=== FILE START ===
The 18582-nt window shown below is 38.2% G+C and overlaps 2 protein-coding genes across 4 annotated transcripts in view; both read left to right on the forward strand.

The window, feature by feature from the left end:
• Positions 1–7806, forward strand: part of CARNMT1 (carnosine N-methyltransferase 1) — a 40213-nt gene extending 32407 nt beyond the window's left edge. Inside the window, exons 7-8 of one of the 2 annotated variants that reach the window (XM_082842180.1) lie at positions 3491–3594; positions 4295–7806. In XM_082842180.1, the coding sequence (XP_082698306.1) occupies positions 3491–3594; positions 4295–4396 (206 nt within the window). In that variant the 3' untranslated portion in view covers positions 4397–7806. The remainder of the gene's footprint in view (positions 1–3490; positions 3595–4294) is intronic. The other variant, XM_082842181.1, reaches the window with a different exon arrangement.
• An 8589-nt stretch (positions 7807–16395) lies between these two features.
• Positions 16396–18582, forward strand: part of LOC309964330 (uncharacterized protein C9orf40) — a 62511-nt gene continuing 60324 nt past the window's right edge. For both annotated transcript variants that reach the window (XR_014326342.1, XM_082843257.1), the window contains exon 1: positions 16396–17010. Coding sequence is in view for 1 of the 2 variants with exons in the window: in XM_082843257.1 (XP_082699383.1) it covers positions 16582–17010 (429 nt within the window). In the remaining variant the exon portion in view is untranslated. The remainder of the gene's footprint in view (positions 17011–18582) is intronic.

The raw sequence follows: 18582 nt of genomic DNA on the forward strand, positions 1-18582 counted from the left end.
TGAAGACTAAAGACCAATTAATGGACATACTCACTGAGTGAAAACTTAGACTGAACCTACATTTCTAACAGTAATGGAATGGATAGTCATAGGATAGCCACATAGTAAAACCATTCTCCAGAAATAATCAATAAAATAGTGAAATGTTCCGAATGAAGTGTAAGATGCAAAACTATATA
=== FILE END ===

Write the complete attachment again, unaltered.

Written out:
The 18582-nt window shown below is 38.2% G+C and overlaps 2 protein-coding genes across 4 annotated transcripts in view; both read left to right on the forward strand.

The window, feature by feature from the left end:
• Positions 1–7806, forward strand: part of CARNMT1 (carnosine N-methyltransferase 1) — a 40213-nt gene extending 32407 nt beyond the window's left edge. Inside the window, exons 7-8 of one of the 2 annotated variants that reach the window (XM_082842180.1) lie at positions 3491–3594; positions 4295–7806. In XM_082842180.1, the coding sequence (XP_082698306.1) occupies positions 3491–3594; positions 4295–4396 (206 nt within the window). In that variant the 3' untranslated portion in view covers positions 4397–7806. The remainder of the gene's footprint in view (positions 1–3490; positions 3595–4294) is intronic. The other variant, XM_082842181.1, reaches the window with a different exon arrangement.
• An 8589-nt stretch (positions 7807–16395) lies between these two features.
• Positions 16396–18582, forward strand: part of LOC309964330 (uncharacterized protein C9orf40) — a 62511-nt gene continuing 60324 nt past the window's right edge. For both annotated transcript variants that reach the window (XR_014326342.1, XM_082843257.1), the window contains exon 1: positions 16396–17010. Coding sequence is in view for 1 of the 2 variants with exons in the window: in XM_082843257.1 (XP_082699383.1) it covers positions 16582–17010 (429 nt within the window). In the remaining variant the exon portion in view is untranslated. The remainder of the gene's footprint in view (positions 17011–18582) is intronic.

The raw sequence follows: 18582 nt of genomic DNA on the forward strand, positions 1-18582 counted from the left end.
TGAAGACTAAAGACCAATTAATGGACATACTCACTGAGTGAAAACTTAGACTGAACCTACATTTCTAACAGTAATGGAATGGATAGTCATAGGATAGCCACATAGTAAAACCATTCTCCAGAAATAATCAATAAAATAGTGAAATGTTCCGAATGAAGTGTAAGATGCAAAACTATATA